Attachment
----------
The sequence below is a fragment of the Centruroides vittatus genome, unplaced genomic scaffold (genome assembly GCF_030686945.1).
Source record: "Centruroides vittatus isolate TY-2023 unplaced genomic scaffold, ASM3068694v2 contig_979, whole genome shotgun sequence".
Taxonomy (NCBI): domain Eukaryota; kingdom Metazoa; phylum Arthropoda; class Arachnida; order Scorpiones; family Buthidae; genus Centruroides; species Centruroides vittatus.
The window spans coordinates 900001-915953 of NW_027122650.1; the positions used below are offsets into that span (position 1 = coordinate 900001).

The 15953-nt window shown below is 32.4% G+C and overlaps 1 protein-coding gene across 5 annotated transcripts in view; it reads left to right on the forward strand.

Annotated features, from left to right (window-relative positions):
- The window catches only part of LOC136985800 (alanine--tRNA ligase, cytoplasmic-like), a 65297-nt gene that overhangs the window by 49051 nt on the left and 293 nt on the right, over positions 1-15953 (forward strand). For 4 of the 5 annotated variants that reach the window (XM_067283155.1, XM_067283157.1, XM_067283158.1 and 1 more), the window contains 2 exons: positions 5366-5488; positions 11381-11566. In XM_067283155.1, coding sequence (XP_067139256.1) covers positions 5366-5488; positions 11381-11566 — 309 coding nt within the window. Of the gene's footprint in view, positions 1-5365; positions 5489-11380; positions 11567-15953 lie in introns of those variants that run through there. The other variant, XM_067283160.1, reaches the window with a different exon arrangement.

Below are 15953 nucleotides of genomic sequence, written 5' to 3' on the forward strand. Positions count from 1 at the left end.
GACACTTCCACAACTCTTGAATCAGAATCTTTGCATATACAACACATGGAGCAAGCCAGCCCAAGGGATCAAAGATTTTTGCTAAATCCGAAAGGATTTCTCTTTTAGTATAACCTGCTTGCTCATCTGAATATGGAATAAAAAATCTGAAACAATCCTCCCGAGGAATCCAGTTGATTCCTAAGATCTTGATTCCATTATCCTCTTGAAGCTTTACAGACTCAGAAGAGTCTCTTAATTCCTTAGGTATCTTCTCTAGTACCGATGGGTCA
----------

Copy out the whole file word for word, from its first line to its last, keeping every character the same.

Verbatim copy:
The sequence below is a fragment of the Centruroides vittatus genome, unplaced genomic scaffold (genome assembly GCF_030686945.1).
Source record: "Centruroides vittatus isolate TY-2023 unplaced genomic scaffold, ASM3068694v2 contig_979, whole genome shotgun sequence".
Taxonomy (NCBI): domain Eukaryota; kingdom Metazoa; phylum Arthropoda; class Arachnida; order Scorpiones; family Buthidae; genus Centruroides; species Centruroides vittatus.
The window spans coordinates 900001-915953 of NW_027122650.1; the positions used below are offsets into that span (position 1 = coordinate 900001).

The 15953-nt window shown below is 32.4% G+C and overlaps 1 protein-coding gene across 5 annotated transcripts in view; it reads left to right on the forward strand.

Annotated features, from left to right (window-relative positions):
- The window catches only part of LOC136985800 (alanine--tRNA ligase, cytoplasmic-like), a 65297-nt gene that overhangs the window by 49051 nt on the left and 293 nt on the right, over positions 1-15953 (forward strand). For 4 of the 5 annotated variants that reach the window (XM_067283155.1, XM_067283157.1, XM_067283158.1 and 1 more), the window contains 2 exons: positions 5366-5488; positions 11381-11566. In XM_067283155.1, coding sequence (XP_067139256.1) covers positions 5366-5488; positions 11381-11566 — 309 coding nt within the window. Of the gene's footprint in view, positions 1-5365; positions 5489-11380; positions 11567-15953 lie in introns of those variants that run through there. The other variant, XM_067283160.1, reaches the window with a different exon arrangement.

Below are 15953 nucleotides of genomic sequence, written 5' to 3' on the forward strand. Positions count from 1 at the left end.
GACACTTCCACAACTCTTGAATCAGAATCTTTGCATATACAACACATGGAGCAAGCCAGCCCAAGGGATCAAAGATTTTTGCTAAATCCGAAAGGATTTCTCTTTTAGTATAACCTGCTTGCTCATCTGAATATGGAATAAAAAATCTGAAACAATCCTCCCGAGGAATCCAGTTGATTCCTAAGATCTTGATTCCATTATCCTCTTGAAGCTTTACAGACTCAGAAGAGTCTCTTAATTCCTTAGGTATCTTCTCTAGTACCGATGGGTCA